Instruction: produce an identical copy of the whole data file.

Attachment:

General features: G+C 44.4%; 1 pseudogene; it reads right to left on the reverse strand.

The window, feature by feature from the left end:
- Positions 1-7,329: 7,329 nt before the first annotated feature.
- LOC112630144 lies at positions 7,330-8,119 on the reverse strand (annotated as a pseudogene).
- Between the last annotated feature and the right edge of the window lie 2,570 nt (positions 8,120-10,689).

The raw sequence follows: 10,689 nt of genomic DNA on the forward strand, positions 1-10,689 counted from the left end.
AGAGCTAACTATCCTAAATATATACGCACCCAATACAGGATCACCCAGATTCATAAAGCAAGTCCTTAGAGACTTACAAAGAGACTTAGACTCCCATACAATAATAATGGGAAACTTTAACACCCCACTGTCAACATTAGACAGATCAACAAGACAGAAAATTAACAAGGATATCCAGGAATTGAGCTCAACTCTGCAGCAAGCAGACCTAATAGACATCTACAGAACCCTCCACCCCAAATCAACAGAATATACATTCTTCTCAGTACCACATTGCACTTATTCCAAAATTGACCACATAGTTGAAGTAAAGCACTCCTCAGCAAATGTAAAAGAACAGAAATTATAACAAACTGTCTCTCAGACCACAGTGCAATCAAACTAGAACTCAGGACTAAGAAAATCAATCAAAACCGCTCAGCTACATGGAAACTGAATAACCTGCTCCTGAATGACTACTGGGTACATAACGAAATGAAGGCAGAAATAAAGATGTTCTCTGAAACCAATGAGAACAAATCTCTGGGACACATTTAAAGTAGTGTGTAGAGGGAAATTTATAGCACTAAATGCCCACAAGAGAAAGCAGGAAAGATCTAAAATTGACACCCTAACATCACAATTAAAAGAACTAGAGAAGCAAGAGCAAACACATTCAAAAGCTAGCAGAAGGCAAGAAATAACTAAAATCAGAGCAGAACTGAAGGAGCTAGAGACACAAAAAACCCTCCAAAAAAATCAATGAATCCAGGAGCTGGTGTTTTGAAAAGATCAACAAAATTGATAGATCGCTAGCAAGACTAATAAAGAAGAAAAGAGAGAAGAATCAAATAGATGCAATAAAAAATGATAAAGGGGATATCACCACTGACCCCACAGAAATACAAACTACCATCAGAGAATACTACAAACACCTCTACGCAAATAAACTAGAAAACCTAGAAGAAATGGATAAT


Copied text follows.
General features: G+C 44.4%; 1 pseudogene; it reads right to left on the reverse strand.

The window, feature by feature from the left end:
- Positions 1-7,329: 7,329 nt before the first annotated feature.
- LOC112630144 lies at positions 7,330-8,119 on the reverse strand (annotated as a pseudogene).
- Between the last annotated feature and the right edge of the window lie 2,570 nt (positions 8,120-10,689).

The raw sequence follows: 10,689 nt of genomic DNA on the forward strand, positions 1-10,689 counted from the left end.
AGAGCTAACTATCCTAAATATATACGCACCCAATACAGGATCACCCAGATTCATAAAGCAAGTCCTTAGAGACTTACAAAGAGACTTAGACTCCCATACAATAATAATGGGAAACTTTAACACCCCACTGTCAACATTAGACAGATCAACAAGACAGAAAATTAACAAGGATATCCAGGAATTGAGCTCAACTCTGCAGCAAGCAGACCTAATAGACATCTACAGAACCCTCCACCCCAAATCAACAGAATATACATTCTTCTCAGTACCACATTGCACTTATTCCAAAATTGACCACATAGTTGAAGTAAAGCACTCCTCAGCAAATGTAAAAGAACAGAAATTATAACAAACTGTCTCTCAGACCACAGTGCAATCAAACTAGAACTCAGGACTAAGAAAATCAATCAAAACCGCTCAGCTACATGGAAACTGAATAACCTGCTCCTGAATGACTACTGGGTACATAACGAAATGAAGGCAGAAATAAAGATGTTCTCTGAAACCAATGAGAACAAATCTCTGGGACACATTTAAAGTAGTGTGTAGAGGGAAATTTATAGCACTAAATGCCCACAAGAGAAAGCAGGAAAGATCTAAAATTGACACCCTAACATCACAATTAAAAGAACTAGAGAAGCAAGAGCAAACACATTCAAAAGCTAGCAGAAGGCAAGAAATAACTAAAATCAGAGCAGAACTGAAGGAGCTAGAGACACAAAAAACCCTCCAAAAAAATCAATGAATCCAGGAGCTGGTGTTTTGAAAAGATCAACAAAATTGATAGATCGCTAGCAAGACTAATAAAGAAGAAAAGAGAGAAGAATCAAATAGATGCAATAAAAAATGATAAAGGGGATATCACCACTGACCCCACAGAAATACAAACTACCATCAGAGAATACTACAAACACCTCTACGCAAATAAACTAGAAAACCTAGAAGAAATGGATAAT